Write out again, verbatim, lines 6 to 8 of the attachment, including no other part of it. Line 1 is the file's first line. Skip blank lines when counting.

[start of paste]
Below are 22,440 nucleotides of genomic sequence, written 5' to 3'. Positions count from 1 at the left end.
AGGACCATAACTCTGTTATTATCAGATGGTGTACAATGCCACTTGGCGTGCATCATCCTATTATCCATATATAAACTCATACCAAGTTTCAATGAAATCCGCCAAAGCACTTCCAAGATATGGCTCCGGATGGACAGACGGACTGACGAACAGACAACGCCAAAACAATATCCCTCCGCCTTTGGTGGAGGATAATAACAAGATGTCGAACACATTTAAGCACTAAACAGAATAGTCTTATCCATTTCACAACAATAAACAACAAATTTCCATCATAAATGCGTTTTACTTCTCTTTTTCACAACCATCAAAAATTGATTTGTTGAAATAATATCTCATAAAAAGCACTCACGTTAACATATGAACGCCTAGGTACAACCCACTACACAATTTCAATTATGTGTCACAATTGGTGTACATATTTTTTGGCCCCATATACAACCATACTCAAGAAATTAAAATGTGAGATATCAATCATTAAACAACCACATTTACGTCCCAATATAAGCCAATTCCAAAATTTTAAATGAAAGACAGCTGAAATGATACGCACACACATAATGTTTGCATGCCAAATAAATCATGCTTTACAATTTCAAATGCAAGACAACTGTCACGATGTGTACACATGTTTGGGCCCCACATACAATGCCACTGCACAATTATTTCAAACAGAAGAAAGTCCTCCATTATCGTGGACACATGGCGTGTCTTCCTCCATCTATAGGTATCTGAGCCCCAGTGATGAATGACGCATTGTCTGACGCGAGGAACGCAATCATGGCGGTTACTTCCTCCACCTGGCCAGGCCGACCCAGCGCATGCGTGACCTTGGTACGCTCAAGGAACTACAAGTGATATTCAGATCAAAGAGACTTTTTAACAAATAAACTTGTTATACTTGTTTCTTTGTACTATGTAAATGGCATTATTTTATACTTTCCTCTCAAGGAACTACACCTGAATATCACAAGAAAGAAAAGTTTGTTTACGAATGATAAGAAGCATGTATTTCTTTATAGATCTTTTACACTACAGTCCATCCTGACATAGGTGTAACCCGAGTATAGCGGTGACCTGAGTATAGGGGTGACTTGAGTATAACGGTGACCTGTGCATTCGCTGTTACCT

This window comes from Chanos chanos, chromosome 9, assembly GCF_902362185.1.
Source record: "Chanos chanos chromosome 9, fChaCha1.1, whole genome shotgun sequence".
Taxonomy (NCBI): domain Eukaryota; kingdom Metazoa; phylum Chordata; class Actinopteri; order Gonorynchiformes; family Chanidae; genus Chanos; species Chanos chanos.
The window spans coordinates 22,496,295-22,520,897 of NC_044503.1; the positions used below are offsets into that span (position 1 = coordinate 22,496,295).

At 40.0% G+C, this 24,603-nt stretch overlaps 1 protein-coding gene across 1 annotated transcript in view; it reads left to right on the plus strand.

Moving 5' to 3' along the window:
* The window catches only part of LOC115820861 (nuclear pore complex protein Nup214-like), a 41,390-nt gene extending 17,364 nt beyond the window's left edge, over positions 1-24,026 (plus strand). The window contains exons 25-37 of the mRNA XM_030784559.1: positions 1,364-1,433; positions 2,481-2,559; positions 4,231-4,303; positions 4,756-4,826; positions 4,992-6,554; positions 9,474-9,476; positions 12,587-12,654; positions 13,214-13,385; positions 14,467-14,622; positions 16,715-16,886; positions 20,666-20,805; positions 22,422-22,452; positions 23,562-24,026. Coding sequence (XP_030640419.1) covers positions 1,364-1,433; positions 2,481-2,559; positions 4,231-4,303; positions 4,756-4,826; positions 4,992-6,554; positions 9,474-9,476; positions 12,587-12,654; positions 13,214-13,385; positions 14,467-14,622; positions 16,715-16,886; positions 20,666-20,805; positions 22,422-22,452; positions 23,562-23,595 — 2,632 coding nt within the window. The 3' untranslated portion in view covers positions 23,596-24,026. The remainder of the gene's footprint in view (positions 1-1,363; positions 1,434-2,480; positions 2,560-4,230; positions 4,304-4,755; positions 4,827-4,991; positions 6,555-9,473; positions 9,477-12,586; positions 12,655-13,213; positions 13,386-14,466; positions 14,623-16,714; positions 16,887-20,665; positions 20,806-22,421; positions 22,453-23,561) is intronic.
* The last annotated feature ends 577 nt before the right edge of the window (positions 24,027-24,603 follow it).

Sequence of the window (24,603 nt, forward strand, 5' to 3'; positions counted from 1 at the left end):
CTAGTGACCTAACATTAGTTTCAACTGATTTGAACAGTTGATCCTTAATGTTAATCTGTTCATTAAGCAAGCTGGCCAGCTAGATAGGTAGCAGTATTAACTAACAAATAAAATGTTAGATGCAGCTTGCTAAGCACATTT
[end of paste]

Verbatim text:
The window spans coordinates 22,496,295-22,520,897 of NC_044503.1; the positions used below are offsets into that span (position 1 = coordinate 22,496,295).

At 40.0% G+C, this 24,603-nt stretch overlaps 1 protein-coding gene across 1 annotated transcript in view; it reads left to right on the plus strand.

Moving 5' to 3' along the window: